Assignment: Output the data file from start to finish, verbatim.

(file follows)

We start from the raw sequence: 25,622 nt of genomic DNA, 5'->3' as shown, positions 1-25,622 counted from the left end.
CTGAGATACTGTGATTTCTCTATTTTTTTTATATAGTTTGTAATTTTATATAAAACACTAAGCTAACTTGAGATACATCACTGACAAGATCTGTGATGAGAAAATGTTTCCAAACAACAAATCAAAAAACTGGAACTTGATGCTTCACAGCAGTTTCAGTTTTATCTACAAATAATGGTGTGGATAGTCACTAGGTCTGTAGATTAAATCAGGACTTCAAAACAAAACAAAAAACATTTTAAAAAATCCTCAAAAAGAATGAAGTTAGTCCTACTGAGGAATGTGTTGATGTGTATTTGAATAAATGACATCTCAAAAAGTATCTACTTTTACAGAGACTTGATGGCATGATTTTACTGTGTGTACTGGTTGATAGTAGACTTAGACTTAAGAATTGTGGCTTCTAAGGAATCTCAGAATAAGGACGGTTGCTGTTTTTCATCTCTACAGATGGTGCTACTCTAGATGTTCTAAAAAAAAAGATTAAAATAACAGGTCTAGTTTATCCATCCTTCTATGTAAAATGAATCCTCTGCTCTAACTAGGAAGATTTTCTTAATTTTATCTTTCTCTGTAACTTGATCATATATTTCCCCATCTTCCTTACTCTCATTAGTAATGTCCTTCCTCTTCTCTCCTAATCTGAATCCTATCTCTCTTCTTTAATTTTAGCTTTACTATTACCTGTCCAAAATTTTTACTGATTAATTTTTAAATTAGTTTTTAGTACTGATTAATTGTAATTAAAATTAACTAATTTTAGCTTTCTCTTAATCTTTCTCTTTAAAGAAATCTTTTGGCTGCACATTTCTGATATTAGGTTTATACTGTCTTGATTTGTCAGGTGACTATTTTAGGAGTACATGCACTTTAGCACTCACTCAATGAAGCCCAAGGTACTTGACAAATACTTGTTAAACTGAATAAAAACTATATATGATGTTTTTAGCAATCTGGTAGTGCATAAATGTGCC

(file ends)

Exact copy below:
We start from the raw sequence: 25,622 nt of genomic DNA, 5'->3' as shown, positions 1-25,622 counted from the left end.
CTGAGATACTGTGATTTCTCTATTTTTTTTATATAGTTTGTAATTTTATATAAAACACTAAGCTAACTTGAGATACATCACTGACAAGATCTGTGATGAGAAAATGTTTCCAAACAACAAATCAAAAAACTGGAACTTGATGCTTCACAGCAGTTTCAGTTTTATCTACAAATAATGGTGTGGATAGTCACTAGGTCTGTAGATTAAATCAGGACTTCAAAACAAAACAAAAAACATTTTAAAAAATCCTCAAAAAGAATGAAGTTAGTCCTACTGAGGAATGTGTTGATGTGTATTTGAATAAATGACATCTCAAAAAGTATCTACTTTTACAGAGACTTGATGGCATGATTTTACTGTGTGTACTGGTTGATAGTAGACTTAGACTTAAGAATTGTGGCTTCTAAGGAATCTCAGAATAAGGACGGTTGCTGTTTTTCATCTCTACAGATGGTGCTACTCTAGATGTTCTAAAAAAAAAGATTAAAATAACAGGTCTAGTTTATCCATCCTTCTATGTAAAATGAATCCTCTGCTCTAACTAGGAAGATTTTCTTAATTTTATCTTTCTCTGTAACTTGATCATATATTTCCCCATCTTCCTTACTCTCATTAGTAATGTCCTTCCTCTTCTCTCCTAATCTGAATCCTATCTCTCTTCTTTAATTTTAGCTTTACTATTACCTGTCCAAAATTTTTACTGATTAATTTTTAAATTAGTTTTTAGTACTGATTAATTGTAATTAAAATTAACTAATTTTAGCTTTCTCTTAATCTTTCTCTTTAAAGAAATCTTTTGGCTGCACATTTCTGATATTAGGTTTATACTGTCTTGATTTGTCAGGTGACTATTTTAGGAGTACATGCACTTTAGCACTCACTCAATGAAGCCCAAGGTACTTGACAAATACTTGTTAAACTGAATAAAAACTATATATGATGTTTTTAGCAATCTGGTAGTGCATAAATGTGCC